Current density

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Current density is a measure of the density of flow of a conserved charge. Usually the charge is the electric charge, in which case the associated current density is the electric current per unit area of cross section, but the term current density can also be applied to other conserved quantities. It is defined as a vector whose magnitude is the current per cross-sectional area.

In SI units, the electric current density is measured in amperes per square metre or coulomb per second per square metre.


Electric current is a coarse, average quantity that tells what is happening in an entire wire. If we want to describe the distribution of the charge flow, we use the concept of the current density:


is the current density vector (SI unit amperes per square metre)
is the particle density in count per volume (SI unit m-3)
is the individual particles' charge (SI unit coulombs)
is the charge density (SI unit coulombs per cubic metre)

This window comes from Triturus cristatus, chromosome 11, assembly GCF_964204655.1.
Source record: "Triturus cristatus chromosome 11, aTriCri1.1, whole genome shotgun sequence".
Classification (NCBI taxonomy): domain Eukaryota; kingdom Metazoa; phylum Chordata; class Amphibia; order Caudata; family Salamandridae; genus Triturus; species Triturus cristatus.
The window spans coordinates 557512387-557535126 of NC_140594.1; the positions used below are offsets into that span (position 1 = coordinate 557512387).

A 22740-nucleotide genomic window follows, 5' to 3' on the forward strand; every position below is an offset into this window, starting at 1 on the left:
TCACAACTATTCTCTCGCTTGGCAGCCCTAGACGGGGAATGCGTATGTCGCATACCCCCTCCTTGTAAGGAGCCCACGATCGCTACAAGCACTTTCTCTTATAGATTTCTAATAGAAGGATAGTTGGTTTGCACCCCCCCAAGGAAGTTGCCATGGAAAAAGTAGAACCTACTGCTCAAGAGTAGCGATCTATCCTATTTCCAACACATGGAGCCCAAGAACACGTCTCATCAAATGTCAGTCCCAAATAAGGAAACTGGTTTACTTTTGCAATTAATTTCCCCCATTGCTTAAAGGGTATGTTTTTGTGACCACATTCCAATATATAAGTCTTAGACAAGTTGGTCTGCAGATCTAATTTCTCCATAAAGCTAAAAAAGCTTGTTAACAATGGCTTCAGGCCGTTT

is the particles' average drift velocity (SI unit metres per second)

The current through a surface S can be calculated by the following relation:

– where the current is in fact the integral of the dot product of the current density vector and the differential surface element , i.e. the net flux of the current density vector field flowing through the surface S.

The current density is an important parameter in Ampère's circuital law (one of Maxwell's equations), which show the direct link between current density and magnetic field.

Current density is an important consideration in the design of electrical and electronic systems. Most electrical conductors have a finite, positive resistance, making them dissipate power in the form of heat. The current density must be kept sufficiently low to prevent the conductor from melting or burning up, or the insulating material failing. In superconductors excessive current density may generate a strong enough magnetic field to cause spontaneous loss of the superconductive property.

Divergence of current density

From the divergence theorem,

since charge is conserved,

Since this is valid for any volume,


which is also called the continuity equation.[1]


  1. Griffiths, D.J., Introduction to Electrodynamics, page 213, Prentice-Hall International, 1999.

External links

  • [1] - A short explanation of the current density

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